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Farmers Angry in Wake of StarLink Recall
Farmers Cite Scarce Data in Corn Mixing

By BARNABY J. FEDER
New York Times, October 17, 2000

Some farmers who planted a variety of bioengineered corn unapproved for
human consumption say they were not adequately warned about restrictions on
how it was to be planted, stored and sold, despite suppliers' claims to
have done so.

Farmers in several Midwestern states have said they were not told that the
corn, known as StarLink, must be kept separate from other crops until
reports emerged last month that it had been detected in a brand of taco
shells. And others said that while they were told last spring that the corn
had not been approved by federal regulators for human consumption, they
were also told that they need not worry because approval was expected shortly.

Like a number of other genetically engineered crops, StarLink has been
altered with a bacterial gene to make a protein that kills the corn borer
caterpillar. But unlike the others, StarLink was limited to use in animal
feed and industrial products pending further testing because the
Environmental Protection Agency could not rule out a link between the
StarLink protein and food allergies.

"The farmers calling in, to a man, said they had never been told it wasn't
fit for human consumption," said Kenneth Root, host of "Agritalk," a
program carried on many rural radio stations. Callers also questioned how
widely publicized the recommended planting restrictions for the crop had been.

StarLink's inventor, Aventis Crop-Science, a subsidiary of Aventis S.A. of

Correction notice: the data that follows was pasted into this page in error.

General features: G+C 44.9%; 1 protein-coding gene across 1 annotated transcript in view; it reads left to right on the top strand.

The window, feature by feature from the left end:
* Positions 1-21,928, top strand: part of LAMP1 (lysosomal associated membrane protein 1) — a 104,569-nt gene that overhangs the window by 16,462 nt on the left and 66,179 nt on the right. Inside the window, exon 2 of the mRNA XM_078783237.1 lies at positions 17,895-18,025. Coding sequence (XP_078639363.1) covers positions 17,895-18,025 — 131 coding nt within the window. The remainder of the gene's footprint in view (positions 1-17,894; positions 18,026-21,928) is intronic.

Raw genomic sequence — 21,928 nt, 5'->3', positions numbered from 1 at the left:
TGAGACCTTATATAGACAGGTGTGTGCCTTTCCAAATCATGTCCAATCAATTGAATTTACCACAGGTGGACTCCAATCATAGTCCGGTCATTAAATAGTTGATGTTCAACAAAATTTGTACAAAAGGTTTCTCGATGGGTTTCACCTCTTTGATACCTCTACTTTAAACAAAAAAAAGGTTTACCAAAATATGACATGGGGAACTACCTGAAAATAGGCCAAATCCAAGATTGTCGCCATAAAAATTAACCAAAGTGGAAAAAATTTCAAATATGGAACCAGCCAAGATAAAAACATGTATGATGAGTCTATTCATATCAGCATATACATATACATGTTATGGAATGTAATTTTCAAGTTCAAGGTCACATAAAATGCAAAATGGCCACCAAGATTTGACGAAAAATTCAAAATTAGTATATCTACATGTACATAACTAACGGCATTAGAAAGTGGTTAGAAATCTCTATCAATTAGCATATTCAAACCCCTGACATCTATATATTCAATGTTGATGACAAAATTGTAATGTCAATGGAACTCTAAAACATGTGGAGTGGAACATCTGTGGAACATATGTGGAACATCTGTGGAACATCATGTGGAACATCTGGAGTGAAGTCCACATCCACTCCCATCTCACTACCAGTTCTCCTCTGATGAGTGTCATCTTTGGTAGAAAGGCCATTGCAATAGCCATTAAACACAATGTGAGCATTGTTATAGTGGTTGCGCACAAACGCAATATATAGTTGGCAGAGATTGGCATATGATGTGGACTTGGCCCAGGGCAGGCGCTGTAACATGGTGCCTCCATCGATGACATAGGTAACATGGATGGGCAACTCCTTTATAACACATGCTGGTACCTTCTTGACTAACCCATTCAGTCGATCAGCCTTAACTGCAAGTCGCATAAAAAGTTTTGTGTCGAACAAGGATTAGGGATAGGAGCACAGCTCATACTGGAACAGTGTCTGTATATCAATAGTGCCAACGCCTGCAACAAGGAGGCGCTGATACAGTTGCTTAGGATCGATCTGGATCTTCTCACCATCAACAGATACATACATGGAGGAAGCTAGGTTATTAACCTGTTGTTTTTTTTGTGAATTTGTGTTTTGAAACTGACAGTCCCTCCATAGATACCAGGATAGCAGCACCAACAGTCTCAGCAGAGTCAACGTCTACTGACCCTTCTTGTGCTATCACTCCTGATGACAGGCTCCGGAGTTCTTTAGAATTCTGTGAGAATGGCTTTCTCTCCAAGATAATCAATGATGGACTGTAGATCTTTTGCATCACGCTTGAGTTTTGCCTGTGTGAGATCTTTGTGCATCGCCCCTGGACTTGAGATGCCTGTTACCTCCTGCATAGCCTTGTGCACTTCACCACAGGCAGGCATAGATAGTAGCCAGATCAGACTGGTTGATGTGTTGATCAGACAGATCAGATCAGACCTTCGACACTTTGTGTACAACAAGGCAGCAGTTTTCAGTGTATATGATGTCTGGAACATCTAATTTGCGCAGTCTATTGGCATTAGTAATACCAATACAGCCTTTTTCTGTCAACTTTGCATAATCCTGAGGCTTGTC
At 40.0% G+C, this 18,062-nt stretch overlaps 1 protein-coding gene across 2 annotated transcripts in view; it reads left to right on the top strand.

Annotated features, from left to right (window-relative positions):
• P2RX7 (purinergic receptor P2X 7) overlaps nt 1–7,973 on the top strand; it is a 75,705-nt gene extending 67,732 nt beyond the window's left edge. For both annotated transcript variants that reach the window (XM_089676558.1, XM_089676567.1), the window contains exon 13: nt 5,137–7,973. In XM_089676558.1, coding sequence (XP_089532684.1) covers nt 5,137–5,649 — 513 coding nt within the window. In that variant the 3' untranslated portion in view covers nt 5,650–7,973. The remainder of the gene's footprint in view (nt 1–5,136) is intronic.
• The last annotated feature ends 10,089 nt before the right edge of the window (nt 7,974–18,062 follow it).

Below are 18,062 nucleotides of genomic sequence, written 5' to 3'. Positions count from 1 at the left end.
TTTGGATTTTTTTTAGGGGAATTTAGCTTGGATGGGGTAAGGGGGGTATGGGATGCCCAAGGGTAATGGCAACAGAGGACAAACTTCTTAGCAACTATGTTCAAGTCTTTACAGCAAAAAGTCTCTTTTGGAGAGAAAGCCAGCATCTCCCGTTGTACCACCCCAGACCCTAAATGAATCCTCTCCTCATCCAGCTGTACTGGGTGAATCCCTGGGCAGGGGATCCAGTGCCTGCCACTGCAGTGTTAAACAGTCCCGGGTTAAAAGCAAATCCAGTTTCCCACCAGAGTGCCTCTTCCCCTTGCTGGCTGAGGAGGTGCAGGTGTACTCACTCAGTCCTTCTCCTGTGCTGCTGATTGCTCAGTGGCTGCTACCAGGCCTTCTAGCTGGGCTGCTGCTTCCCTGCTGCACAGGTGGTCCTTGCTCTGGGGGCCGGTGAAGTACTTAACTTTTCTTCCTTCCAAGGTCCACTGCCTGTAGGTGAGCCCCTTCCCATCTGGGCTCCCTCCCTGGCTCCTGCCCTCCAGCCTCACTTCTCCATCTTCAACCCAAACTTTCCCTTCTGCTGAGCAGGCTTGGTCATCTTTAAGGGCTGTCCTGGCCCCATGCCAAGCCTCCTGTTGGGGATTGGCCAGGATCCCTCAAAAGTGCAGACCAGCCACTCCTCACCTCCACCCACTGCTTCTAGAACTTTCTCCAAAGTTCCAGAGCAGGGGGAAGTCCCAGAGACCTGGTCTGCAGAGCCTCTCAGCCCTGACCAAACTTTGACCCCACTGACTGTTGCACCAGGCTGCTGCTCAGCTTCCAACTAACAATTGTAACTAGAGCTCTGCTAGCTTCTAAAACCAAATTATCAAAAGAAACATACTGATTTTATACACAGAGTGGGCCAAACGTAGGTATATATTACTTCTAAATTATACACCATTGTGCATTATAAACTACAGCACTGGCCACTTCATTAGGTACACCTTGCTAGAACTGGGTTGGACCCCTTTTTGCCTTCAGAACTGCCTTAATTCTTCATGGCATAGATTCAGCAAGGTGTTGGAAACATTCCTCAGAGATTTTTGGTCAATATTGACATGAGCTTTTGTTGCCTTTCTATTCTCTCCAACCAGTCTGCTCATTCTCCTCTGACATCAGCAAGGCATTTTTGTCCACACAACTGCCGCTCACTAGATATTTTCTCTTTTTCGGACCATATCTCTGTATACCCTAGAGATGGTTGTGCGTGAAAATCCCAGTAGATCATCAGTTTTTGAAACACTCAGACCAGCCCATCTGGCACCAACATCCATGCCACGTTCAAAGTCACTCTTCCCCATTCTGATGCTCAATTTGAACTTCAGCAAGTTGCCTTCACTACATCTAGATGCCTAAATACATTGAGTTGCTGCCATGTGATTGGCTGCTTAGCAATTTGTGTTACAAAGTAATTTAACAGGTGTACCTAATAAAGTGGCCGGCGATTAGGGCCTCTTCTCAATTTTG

France, and the seed companies that sold StarLink varieties say they told
farmers that the corn had not been approved for food use and that they
should keep a 660- foot buffer strip to prevent StarLink from spreading its
genes to other corn during pollination.

Senior officials of Aventis and the Garst Seed Company, the largest
StarLink vendor, did not respond yesterday to repeated requests for comment
on the farmers' assertions of insufficient warning and on the companies'
efforts to contain the StarLink crops.

Last week, food and grain industry officials working to track down the
StarLink corn said millions of bushels of possibly tainted grain might have
found their way into food production channels.

Just what farmers knew and when they knew it could end up playing a role in
lawsuits growing out of the affair, according to lawyers who handle
agriculture cases. Aventis and the seed companies might have a hard time
fending off liability for the expenses of farmers, grain elevators, millers
and food companies in sorting out the mess if they did not do enough to
head off foreseeable risks that mixing would occur.

Because farmers have widely varying levels of sophistication in
record-keeping and attention to documentation, it takes more than a policy
set at some distant corporate headquarters to control the rollout of new
technology. Seed sales may be overseen by full-time seed company managers,
but the distribution often relies on farmer representatives selling to
neighbors. How rigorously corporate policies are pushed down the network
can vary.

"I missed the meeting where they talked about restrictions," Rollin Smith,
a farmer in Columbus Junction, Iowa, who is also a local distributor for
Garst, said in an interview. Mr. Smith was identified by Keith Forbes, who
owns a local grain elevator, as one of at least two sources of StarLink
corn that contaminated the 700,000 bushels in Mr. Forbes's storage bins.
Mr. Forbes said he believed that Mr. Smith was unaware of any problems that
might arise from bringing the corn in.

"I'll be damned if we know what to do with it," he said.

So far, Aventis has said it will buy segregated StarLink crops from farmers
and elevators at a premium of 25 cents a bushel, though there is confusion
over the price on which that will be based. Farmers say the company has